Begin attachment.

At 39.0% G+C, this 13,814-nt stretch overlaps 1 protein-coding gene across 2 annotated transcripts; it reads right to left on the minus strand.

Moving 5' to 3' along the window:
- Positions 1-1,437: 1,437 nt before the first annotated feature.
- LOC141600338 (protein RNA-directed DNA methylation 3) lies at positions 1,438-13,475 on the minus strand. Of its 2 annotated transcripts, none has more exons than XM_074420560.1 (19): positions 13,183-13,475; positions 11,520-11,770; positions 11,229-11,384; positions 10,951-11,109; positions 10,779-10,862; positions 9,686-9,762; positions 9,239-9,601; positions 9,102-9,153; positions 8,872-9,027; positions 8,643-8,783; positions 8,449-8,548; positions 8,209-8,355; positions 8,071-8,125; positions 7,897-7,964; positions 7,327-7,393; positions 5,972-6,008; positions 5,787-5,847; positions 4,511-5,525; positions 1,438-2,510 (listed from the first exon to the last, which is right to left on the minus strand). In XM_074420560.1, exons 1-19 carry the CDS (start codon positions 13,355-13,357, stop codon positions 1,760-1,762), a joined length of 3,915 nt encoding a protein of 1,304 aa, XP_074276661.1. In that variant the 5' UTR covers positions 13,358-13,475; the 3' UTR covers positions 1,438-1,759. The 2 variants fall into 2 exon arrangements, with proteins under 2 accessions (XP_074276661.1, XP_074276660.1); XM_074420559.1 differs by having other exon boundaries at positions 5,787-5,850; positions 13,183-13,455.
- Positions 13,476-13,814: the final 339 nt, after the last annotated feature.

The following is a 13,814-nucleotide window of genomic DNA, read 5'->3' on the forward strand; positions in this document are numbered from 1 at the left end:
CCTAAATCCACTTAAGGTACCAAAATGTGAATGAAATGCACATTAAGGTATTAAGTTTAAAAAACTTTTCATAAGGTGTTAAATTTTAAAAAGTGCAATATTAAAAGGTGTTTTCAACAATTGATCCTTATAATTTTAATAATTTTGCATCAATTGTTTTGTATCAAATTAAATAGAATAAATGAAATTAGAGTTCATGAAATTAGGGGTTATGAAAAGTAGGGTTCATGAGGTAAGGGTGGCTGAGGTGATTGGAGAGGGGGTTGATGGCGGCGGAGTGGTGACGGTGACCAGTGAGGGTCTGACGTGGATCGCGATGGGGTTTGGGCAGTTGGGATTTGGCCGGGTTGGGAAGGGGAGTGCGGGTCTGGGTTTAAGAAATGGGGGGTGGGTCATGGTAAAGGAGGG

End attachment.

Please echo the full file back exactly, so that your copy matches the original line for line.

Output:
At 39.0% G+C, this 13,814-nt stretch overlaps 1 protein-coding gene across 2 annotated transcripts; it reads right to left on the minus strand.

Moving 5' to 3' along the window:
- Positions 1-1,437: 1,437 nt before the first annotated feature.
- LOC141600338 (protein RNA-directed DNA methylation 3) lies at positions 1,438-13,475 on the minus strand. Of its 2 annotated transcripts, none has more exons than XM_074420560.1 (19): positions 13,183-13,475; positions 11,520-11,770; positions 11,229-11,384; positions 10,951-11,109; positions 10,779-10,862; positions 9,686-9,762; positions 9,239-9,601; positions 9,102-9,153; positions 8,872-9,027; positions 8,643-8,783; positions 8,449-8,548; positions 8,209-8,355; positions 8,071-8,125; positions 7,897-7,964; positions 7,327-7,393; positions 5,972-6,008; positions 5,787-5,847; positions 4,511-5,525; positions 1,438-2,510 (listed from the first exon to the last, which is right to left on the minus strand). In XM_074420560.1, exons 1-19 carry the CDS (start codon positions 13,355-13,357, stop codon positions 1,760-1,762), a joined length of 3,915 nt encoding a protein of 1,304 aa, XP_074276661.1. In that variant the 5' UTR covers positions 13,358-13,475; the 3' UTR covers positions 1,438-1,759. The 2 variants fall into 2 exon arrangements, with proteins under 2 accessions (XP_074276661.1, XP_074276660.1); XM_074420559.1 differs by having other exon boundaries at positions 5,787-5,850; positions 13,183-13,455.
- Positions 13,476-13,814: the final 339 nt, after the last annotated feature.

The following is a 13,814-nucleotide window of genomic DNA, read 5'->3' on the forward strand; positions in this document are numbered from 1 at the left end:
CCTAAATCCACTTAAGGTACCAAAATGTGAATGAAATGCACATTAAGGTATTAAGTTTAAAAAACTTTTCATAAGGTGTTAAATTTTAAAAAGTGCAATATTAAAAGGTGTTTTCAACAATTGATCCTTATAATTTTAATAATTTTGCATCAATTGTTTTGTATCAAATTAAATAGAATAAATGAAATTAGAGTTCATGAAATTAGGGGTTATGAAAAGTAGGGTTCATGAGGTAAGGGTGGCTGAGGTGATTGGAGAGGGGGTTGATGGCGGCGGAGTGGTGACGGTGACCAGTGAGGGTCTGACGTGGATCGCGATGGGGTTTGGGCAGTTGGGATTTGGCCGGGTTGGGAAGGGGAGTGCGGGTCTGGGTTTAAGAAATGGGGGGTGGGTCATGGTAAAGGAGGG